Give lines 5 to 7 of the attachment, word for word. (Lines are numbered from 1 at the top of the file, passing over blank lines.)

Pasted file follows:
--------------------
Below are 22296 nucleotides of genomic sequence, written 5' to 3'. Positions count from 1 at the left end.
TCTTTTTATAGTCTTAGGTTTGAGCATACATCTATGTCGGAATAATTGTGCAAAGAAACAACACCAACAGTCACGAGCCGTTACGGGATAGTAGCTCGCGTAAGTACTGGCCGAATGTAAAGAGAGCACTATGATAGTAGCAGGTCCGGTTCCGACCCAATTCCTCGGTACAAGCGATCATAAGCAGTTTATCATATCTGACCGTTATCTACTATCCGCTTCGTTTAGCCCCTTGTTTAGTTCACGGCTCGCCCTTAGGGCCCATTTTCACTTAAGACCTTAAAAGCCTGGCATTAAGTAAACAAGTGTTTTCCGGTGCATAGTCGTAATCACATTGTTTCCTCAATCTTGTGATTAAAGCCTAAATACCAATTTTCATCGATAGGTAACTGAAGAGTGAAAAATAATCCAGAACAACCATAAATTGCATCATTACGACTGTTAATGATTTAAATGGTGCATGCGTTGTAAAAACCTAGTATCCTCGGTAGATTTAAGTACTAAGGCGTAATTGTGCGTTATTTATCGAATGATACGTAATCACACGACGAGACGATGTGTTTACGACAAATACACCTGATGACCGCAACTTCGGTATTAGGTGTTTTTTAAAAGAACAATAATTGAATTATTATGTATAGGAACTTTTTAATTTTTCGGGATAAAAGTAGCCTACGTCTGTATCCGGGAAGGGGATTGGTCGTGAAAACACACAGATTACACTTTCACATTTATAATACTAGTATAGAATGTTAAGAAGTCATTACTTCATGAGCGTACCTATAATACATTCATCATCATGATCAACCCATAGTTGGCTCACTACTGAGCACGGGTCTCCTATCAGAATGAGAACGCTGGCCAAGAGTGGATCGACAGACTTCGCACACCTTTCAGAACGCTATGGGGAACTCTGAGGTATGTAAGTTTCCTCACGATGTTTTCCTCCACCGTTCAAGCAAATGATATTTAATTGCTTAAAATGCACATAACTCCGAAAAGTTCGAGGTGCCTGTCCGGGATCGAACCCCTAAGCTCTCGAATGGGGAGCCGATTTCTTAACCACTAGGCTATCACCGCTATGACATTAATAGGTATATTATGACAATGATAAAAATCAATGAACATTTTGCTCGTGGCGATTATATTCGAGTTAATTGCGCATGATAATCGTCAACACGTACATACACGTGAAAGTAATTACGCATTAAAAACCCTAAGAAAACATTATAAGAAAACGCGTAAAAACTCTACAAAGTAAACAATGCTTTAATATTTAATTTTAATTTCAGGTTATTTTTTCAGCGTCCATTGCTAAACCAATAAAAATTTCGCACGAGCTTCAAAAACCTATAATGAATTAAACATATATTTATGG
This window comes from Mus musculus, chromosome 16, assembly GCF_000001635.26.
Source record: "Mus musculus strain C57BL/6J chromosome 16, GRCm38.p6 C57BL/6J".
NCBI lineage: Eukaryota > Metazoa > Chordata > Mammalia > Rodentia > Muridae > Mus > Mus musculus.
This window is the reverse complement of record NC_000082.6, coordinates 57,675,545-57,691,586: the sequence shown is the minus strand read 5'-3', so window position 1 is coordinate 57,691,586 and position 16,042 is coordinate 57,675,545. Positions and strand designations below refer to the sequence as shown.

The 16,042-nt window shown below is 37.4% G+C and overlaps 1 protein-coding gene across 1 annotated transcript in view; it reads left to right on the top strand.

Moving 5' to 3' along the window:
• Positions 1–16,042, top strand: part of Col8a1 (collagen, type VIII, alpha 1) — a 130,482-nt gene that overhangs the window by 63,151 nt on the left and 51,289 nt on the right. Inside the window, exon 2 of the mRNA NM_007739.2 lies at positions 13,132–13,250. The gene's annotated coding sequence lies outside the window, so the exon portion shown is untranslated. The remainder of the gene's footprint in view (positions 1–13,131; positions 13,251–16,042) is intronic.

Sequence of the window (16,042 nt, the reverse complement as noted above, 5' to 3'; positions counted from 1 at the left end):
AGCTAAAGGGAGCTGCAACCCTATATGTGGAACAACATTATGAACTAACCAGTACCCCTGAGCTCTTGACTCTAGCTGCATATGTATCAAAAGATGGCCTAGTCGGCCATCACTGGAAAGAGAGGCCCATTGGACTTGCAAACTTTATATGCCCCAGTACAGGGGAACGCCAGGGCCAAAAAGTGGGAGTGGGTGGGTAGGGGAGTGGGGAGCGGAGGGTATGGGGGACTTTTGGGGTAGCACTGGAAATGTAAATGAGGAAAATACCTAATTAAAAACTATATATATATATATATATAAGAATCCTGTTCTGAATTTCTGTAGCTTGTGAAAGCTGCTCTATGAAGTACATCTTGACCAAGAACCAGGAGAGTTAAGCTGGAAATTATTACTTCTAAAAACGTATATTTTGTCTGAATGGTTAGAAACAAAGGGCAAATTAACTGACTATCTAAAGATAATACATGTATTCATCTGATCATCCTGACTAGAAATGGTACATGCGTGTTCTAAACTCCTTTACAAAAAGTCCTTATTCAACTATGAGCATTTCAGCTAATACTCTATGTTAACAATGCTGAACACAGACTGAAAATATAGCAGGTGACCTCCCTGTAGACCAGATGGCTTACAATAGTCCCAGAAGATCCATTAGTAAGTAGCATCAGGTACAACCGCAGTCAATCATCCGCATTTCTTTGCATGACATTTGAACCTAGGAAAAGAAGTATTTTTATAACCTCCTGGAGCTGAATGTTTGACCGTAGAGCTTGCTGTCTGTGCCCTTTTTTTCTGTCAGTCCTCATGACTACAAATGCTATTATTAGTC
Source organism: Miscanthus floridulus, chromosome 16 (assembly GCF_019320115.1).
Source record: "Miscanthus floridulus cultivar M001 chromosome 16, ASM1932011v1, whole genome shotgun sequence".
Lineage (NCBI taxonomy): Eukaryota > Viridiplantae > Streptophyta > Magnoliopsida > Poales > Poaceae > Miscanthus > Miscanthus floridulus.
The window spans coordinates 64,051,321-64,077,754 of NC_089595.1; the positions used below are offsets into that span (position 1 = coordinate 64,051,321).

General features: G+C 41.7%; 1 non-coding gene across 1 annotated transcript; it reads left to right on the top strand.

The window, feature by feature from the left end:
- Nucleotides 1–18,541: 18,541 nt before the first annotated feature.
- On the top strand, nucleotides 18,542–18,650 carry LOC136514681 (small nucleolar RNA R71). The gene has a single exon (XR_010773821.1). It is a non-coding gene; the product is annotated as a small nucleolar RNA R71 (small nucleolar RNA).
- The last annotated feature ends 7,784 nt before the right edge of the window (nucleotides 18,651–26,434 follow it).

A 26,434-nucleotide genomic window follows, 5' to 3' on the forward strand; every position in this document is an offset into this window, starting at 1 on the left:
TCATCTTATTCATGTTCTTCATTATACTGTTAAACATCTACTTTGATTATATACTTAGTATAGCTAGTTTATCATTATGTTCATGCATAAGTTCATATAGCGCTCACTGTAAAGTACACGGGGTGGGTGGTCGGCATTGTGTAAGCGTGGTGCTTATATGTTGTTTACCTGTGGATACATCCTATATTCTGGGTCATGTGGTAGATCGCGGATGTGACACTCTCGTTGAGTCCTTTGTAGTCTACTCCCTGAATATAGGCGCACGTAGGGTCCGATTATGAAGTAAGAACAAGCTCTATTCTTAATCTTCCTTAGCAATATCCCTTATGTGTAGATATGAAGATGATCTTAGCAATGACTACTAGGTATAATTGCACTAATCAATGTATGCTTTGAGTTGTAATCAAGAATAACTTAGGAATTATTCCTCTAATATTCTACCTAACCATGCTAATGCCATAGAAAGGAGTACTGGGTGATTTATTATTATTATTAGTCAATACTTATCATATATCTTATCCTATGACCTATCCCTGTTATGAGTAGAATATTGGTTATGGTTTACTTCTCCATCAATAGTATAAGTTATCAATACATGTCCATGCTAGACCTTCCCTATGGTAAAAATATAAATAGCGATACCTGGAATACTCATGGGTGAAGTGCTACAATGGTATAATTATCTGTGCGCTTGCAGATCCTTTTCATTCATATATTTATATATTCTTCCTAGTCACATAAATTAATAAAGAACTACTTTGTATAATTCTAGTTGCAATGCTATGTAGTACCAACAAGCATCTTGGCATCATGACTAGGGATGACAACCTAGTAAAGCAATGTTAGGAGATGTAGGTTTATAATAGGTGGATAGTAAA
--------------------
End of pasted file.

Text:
NCBI lineage: Eukaryota > Metazoa > Chordata > Mammalia > Rodentia > Muridae > Mus > Mus musculus.
This window is the reverse complement of record NC_000082.6, coordinates 57,675,545-57,691,586: the sequence shown is the minus strand read 5'-3', so window position 1 is coordinate 57,691,586 and position 16,042 is coordinate 57,675,545. Positions and strand designations below refer to the sequence as shown.

The 16,042-nt window shown below is 37.4% G+C and overlaps 1 protein-coding gene across 1 annotated transcript in view; it reads left to right on the top strand.